Heather Murray, Legal Fellow
At the intersection of southeastern Arizona, southwestern New Mexico, and northeastern Mexico lie the “Sky Islands,” a 70,000-square-mile region known for its forested “island” mountain ranges, which are isolated from one another by vast stretches of grassland and desert. The Sky Islands contain some of the most biodiverse ecosystems in the world, providing habitat for more than half of all North American bird species, 29 bat species, more than 3,000 species of plants, more than 100 species of mammals and at least 28 threatened and endangered species.
To learn more about this irreplaceable landscape and the threats it faces, staff attorney Greg Buppert and I traveled to Patagonia, Arizona, a town of fewer than 1,000 people located just over 10 miles from the Mexican border. From there, we ventured out into the Patagonia Mountains, guided by our local partners from the Patagonia Area Resource Alliance and Ron Pulliam, ecologist and Defenders board member. Words and photos cannot fully convey the sense of awe one feels when hiking through these mountains. It is truly a special place, and the community has such a strong connection to the natural world that you almost begin to wonder how anyone could be satisfied living anywhere else.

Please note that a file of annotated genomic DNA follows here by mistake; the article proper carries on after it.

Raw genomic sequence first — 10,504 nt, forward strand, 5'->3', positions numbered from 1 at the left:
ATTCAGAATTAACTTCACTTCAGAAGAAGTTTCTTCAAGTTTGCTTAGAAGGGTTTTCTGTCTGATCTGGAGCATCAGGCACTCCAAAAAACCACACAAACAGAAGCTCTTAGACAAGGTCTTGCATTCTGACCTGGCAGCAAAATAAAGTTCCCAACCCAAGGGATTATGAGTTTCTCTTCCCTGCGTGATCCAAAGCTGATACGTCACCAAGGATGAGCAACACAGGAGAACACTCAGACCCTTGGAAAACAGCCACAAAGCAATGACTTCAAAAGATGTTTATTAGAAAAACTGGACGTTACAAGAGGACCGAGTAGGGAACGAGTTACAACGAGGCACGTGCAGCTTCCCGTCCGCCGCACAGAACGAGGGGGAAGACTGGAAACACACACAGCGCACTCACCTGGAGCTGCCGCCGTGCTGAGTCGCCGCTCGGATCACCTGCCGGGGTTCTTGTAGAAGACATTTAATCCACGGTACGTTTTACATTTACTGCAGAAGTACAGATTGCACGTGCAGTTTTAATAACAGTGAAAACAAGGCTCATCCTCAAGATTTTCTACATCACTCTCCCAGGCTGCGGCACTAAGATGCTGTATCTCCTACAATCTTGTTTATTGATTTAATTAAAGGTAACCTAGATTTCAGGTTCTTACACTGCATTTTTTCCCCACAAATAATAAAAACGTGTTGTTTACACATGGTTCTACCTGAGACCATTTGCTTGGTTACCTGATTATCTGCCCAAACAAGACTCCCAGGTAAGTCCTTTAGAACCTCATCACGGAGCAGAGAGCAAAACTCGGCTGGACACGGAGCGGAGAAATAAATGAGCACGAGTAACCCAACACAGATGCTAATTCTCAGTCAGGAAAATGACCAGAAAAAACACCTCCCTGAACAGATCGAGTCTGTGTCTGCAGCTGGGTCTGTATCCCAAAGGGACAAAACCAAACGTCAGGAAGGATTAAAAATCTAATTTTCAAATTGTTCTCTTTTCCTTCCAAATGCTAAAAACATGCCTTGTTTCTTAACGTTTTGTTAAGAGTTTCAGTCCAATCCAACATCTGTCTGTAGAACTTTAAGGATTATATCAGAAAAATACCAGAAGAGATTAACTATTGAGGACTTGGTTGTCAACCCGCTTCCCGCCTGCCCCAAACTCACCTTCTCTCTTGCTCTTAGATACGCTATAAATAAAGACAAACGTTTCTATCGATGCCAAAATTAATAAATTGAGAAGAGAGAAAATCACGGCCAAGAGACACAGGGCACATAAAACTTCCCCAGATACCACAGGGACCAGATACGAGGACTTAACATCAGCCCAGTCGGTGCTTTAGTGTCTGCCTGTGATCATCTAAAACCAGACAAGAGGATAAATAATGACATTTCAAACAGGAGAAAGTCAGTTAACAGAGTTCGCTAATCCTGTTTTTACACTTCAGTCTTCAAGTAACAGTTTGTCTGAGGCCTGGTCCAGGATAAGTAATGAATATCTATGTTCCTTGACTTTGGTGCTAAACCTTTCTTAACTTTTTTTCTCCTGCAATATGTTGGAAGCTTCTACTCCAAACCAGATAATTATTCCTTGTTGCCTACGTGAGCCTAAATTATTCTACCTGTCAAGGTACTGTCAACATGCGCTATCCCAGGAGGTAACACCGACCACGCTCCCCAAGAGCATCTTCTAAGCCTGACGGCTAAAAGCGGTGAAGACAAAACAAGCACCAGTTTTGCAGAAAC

This region is also home to one of the Southwest’s most iconic species – the jaguar. While the jaguar’s range once covered much of the southern U.S., habitat loss and hunting caused U.S. jaguar populations to decline sharply in the past century. Recent sightings provide hope that the species has begun to reoccupy its historical habitat here, but the jaguar — and many other species — depend on the intact and unspoiled habitat in the Patagonia Mountains for survival. Mountain ranges like these, which span north to south across the border, connect Mexican populations of jaguars and ocelots to habitat in the U.S. Keeping this habitat connected allows breeding populations of jaguars in Mexico to disperse northward into the U.S., which is crucial to the successful recovery of U.S. jaguar populations. The Patagonias also provide critical habitat for Mexican spotted owls — we even visited one canyon where an established breeding pair has been sighted — and the lesser long-nosed bat relies on the mountains’ abundant supply of agave during its migration.
Unfortunately, international mining companies hold claims to thousands of acres of national forest lands in the Patagonia Mountains, and are attempting to bring industrial-scale surface mining to this remote range. These vast, open-pit mines would decimate the environment and have far-ranging impacts on everything from water quality to wildlife habitat. The Forest Service and mining companies downplay the impact of mining on the environment, but these activities have caused significant erosion, wildfires, and the presence of toxic chemicals in the environment.